Swamp Thing: Twin Branches will be one of the next YA original graphic novels from DC Comics, the publisher has announced.
The book will be authored by Maggie Stiefvater with artwork by Morgan Beem, colors by Jeremy Lawson, and lettering by Ariana Maher. It’s due out Oct. 13, and like the other titles in this line — including those about Beast Boy, Wonder Woman, Aqualad, and Black Canary — it will take a familiar DC concept and tell a new story with it through a modern lens, one aimed at enticing younger fans of the medium.
The plot synopsis for Swamp Thing: Twin Branches involves twins Alec and Walker Holland — an inseparable pair with polemic personalities — leaving the city to visit rural cousins during the last summer before they go to college. While visiting said rural cousins, Walker makes the most of it socially while Alec recedes into a summer school laboratory, ultimately being consumed by an experiment. The plot jumps off from there, with the press release saying it will be “rooting the character’s journey to becoming Swamp Thing in a poignant coming-of-age tale about family, friendship, and acceptance.”
Writer Stiefvater is best-known for her New York Times best-selling novels Shiver, Linger, Forever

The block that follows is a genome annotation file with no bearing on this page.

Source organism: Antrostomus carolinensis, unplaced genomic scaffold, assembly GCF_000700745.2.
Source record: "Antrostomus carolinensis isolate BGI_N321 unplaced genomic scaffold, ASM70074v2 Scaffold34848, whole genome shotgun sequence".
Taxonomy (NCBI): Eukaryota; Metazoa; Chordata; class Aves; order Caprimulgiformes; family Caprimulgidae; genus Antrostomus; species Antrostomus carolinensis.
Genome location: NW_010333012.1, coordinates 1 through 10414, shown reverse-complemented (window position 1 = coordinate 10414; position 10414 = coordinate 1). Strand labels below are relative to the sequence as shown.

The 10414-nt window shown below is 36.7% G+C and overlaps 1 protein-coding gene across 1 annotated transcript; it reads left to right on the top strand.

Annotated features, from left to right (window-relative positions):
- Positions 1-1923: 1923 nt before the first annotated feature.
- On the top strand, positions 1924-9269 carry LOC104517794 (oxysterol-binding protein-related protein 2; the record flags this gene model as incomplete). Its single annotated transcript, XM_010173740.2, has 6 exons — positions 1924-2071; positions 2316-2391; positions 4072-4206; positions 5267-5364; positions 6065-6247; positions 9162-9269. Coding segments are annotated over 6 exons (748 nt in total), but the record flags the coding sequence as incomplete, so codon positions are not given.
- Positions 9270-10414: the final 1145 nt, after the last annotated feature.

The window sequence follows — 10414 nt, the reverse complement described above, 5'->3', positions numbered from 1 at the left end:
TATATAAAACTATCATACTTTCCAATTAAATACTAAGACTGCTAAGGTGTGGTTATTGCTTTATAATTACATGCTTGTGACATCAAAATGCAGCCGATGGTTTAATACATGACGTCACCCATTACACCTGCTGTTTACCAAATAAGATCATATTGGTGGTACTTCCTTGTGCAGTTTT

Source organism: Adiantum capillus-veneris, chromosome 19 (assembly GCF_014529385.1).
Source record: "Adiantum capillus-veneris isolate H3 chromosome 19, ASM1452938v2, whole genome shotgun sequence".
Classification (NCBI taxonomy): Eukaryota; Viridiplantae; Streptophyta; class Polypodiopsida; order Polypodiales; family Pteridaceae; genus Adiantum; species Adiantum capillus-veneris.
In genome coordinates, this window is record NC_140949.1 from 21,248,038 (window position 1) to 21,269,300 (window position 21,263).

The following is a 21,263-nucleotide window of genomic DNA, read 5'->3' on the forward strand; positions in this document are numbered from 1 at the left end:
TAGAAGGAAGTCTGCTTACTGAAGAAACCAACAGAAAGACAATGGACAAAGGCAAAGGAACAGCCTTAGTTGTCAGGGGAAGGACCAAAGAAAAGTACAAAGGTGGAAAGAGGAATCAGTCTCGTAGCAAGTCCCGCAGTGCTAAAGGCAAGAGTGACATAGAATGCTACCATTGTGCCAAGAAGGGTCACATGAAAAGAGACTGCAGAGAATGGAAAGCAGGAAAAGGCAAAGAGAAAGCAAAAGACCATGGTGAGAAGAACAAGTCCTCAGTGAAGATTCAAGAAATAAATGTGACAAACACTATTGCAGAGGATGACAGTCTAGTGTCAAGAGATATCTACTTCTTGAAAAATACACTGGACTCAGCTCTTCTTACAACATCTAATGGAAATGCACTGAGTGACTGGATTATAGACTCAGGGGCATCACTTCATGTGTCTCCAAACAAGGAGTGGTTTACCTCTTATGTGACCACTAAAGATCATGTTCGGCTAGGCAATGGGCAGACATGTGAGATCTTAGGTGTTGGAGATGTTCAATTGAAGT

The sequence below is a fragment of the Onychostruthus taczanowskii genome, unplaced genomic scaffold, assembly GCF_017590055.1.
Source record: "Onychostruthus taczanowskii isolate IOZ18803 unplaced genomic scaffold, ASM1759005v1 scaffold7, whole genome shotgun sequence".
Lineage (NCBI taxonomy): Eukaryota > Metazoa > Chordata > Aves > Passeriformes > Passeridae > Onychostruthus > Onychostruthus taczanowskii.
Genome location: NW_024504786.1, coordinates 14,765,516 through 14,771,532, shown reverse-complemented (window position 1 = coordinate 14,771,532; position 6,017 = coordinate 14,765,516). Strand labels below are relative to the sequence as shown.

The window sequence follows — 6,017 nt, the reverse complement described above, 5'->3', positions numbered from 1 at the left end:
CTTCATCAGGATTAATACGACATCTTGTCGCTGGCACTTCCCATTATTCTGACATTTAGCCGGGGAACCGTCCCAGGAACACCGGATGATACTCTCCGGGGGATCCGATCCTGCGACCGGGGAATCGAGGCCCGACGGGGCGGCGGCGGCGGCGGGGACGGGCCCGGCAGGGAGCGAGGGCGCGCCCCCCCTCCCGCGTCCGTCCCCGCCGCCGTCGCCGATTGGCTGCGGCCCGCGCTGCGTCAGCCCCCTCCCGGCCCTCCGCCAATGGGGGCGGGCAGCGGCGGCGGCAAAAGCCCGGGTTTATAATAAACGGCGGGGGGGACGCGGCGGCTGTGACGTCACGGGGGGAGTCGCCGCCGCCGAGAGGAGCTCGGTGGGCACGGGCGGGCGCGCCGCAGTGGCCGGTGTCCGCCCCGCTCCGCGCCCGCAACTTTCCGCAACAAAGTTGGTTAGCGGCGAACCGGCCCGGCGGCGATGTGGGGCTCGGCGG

You can find the first preview artwork for Swamp Thing: Twin Branches below, following the jump.
Swamp Thing: Twin Branches
Written by Maggie Stiefvater
Illustrated by Morgan Beem
Colored by Jeremy Lawson
Lettered by Ariana Maher
On Sale October 13, 2020
The #1 New York Times bestselling author Maggie Stiefvater (the Raven Cycle series) and artist Morgan Beem unearth the primal power of memory and how it twists the bond between two brothers.
Twins Alec and Walker Holland have a reputation around town. One is quiet and the other is the life of any party, but they are inseparable. For their last summer before college, the two leave the city to live with their rural cousins, where they find that the swamp holds far darker depths than they could have imagined.
While Walker carves their names into the new social scene, Alec recedes into a summer school laboratory, because he brought something from home on their trip—it’s an experiment that will soon consume him. This season, both brothers must confront truths ancient and familial, and as their lives diverge, tensions increase and dormant memories claw to the surface.
Swamp Thing: Twin Branches is a story of shadows literal and imagined—and those that take form and haunt us.